The kibitzer is expected to point out how the hand should have been bid or played. If the player waits too long to make an obvious play, a senior kibitzer may snatch the card out of his hand and play it for him. A kibitzer seldom intervenes in the auction, but the kibitzer’s double, a dread weapon, may be provoked by outrageous overbidding.
A kibitzer attains seniority after five years of service, with the usual one day off per week. There is no time off for vacation or illness. A kibitzer with laryngitis is expected to convey his opinion of the bidding or play by sign language, but certain signs are prohibited.
The kibitzer-in-training, next in rank, is not allowed to speak to the players. Nobody is required to listen to him or to answer. It would be considered a breach of etiquette for a player to answer a kibitzer-in-training, even if he has merely asked the time.
The Ts-tser, the lowliest of all, is not allowed to speak to anybody. The ts-tser may only stand near the table and at appropriate time say, “ts. . . ts.”
No masterpoints are awarded for kibitzing, no matter how skillful you are at it. Nobody keeps statistics on hours spent kibitzing or on how many great players you’ve watched.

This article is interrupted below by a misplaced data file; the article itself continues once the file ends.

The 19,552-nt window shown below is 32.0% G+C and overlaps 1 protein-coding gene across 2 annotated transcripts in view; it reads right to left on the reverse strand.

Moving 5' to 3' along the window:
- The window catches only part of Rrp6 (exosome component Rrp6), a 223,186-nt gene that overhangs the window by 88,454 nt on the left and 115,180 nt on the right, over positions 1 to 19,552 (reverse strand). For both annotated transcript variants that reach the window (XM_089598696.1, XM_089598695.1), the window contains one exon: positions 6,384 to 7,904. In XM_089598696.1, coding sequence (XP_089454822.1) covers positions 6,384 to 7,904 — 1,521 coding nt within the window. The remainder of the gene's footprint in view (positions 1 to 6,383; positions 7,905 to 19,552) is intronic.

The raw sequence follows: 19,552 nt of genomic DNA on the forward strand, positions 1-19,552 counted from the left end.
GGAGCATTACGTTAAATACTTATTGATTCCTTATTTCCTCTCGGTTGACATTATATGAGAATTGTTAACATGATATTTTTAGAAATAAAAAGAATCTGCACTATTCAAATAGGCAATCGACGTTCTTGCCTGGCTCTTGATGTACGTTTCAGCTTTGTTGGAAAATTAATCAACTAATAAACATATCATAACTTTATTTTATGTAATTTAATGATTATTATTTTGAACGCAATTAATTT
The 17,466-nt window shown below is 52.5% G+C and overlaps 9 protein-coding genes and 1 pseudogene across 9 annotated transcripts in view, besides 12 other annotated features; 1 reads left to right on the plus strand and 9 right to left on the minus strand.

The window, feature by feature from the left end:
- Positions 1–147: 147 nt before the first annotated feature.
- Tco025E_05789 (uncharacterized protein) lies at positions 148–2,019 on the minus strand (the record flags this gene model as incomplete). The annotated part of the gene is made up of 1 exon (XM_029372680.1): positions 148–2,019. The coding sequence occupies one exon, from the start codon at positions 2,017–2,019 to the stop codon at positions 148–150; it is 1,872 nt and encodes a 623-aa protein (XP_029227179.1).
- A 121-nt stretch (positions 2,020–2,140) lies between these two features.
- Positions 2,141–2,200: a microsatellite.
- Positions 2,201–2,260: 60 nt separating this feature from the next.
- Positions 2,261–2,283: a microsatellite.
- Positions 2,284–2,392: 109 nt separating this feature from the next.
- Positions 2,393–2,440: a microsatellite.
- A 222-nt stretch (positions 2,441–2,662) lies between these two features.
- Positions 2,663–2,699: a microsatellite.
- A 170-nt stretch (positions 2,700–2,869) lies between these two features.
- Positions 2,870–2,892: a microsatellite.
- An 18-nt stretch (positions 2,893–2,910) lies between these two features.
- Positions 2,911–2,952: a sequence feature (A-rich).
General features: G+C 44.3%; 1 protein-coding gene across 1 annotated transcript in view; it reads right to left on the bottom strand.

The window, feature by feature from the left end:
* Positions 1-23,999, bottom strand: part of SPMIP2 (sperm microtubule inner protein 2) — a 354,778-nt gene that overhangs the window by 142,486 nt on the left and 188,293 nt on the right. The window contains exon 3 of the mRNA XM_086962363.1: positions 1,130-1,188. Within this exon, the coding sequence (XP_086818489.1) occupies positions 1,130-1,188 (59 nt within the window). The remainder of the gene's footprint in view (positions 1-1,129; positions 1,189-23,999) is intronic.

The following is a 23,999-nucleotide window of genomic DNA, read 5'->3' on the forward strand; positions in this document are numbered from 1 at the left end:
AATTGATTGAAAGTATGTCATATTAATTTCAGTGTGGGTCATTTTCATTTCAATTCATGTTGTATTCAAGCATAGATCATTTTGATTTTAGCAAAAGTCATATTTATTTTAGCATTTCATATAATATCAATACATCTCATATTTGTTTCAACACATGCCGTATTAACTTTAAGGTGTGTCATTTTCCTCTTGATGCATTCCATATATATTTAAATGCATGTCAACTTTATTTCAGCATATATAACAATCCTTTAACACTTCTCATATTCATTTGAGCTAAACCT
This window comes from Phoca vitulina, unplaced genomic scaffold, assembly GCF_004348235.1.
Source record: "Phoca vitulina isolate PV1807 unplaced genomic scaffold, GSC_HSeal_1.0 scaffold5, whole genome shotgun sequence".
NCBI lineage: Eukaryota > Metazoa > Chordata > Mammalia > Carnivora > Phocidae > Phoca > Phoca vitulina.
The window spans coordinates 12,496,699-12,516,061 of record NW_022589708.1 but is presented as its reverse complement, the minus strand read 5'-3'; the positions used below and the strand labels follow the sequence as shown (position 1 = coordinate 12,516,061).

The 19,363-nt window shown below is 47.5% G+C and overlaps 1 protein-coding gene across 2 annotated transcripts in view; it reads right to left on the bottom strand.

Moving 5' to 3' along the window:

Nevertheless, there are all types of kibitzers.
The first step to becoming a good kibitzer is to know the game. You don’t have to know it intimately, but you should know the elements of the game or, at the very least, the name of the game.
Many years ago at an all-night game, a spat erupted over a lead out of turn around 6 a.m. The players asked the kibitzer who had been there watching since 9 p.m. to make the ruling. The kibitzer didn’t want to make the ruling but all parties felt he was the fairest judge. The kibitzer was handed a copy of The Laws of Contract Bridge from which to rule. He looked at the book with great interest and said, “So that’s what you’re playing. I thought it couldn’t be pinochle.”
Doug Drury (1914-1967) was a stockbroker, bridge teacher and club owner. He served as a member of the ACBL Board of Governors and as a member of the Systems and Conventions Committee. He made his mark early as a tournament player while living in Toronto and was a three-time national champion.
Drury’s national successes were primarily obtained in with Eric Murray. This partnership also led to Drury’s most memorable contribution to bridge – the Drury Two-Club Convention. The convention was first written up in 1957 by Murray for The Bridge World. Murray says the convention was “invented for the express purpose of mitigating the losses suffered by my partners because of my incontrollable mania for opening balanced Yarboroughs in third or fourth position with one spade.”
To read the article on the Drury Two-Club Convention click here.
To view a recent interview with Eric Murray click here.
Some players have complained about pre-duplicated hands since they first started appearing at national tournaments. The methods were fairly primitive in 1955.
Pre-duplication at that time was done by hand by a non-bridge player. It was said that the pre-duper did not know the difference between the ace of spades and an elephant’s ear. The method employed was to deal a hand with an old deck of cards, record it, shuffle the deck several times with a riffle shuffle and then deal the next hand one card at a time.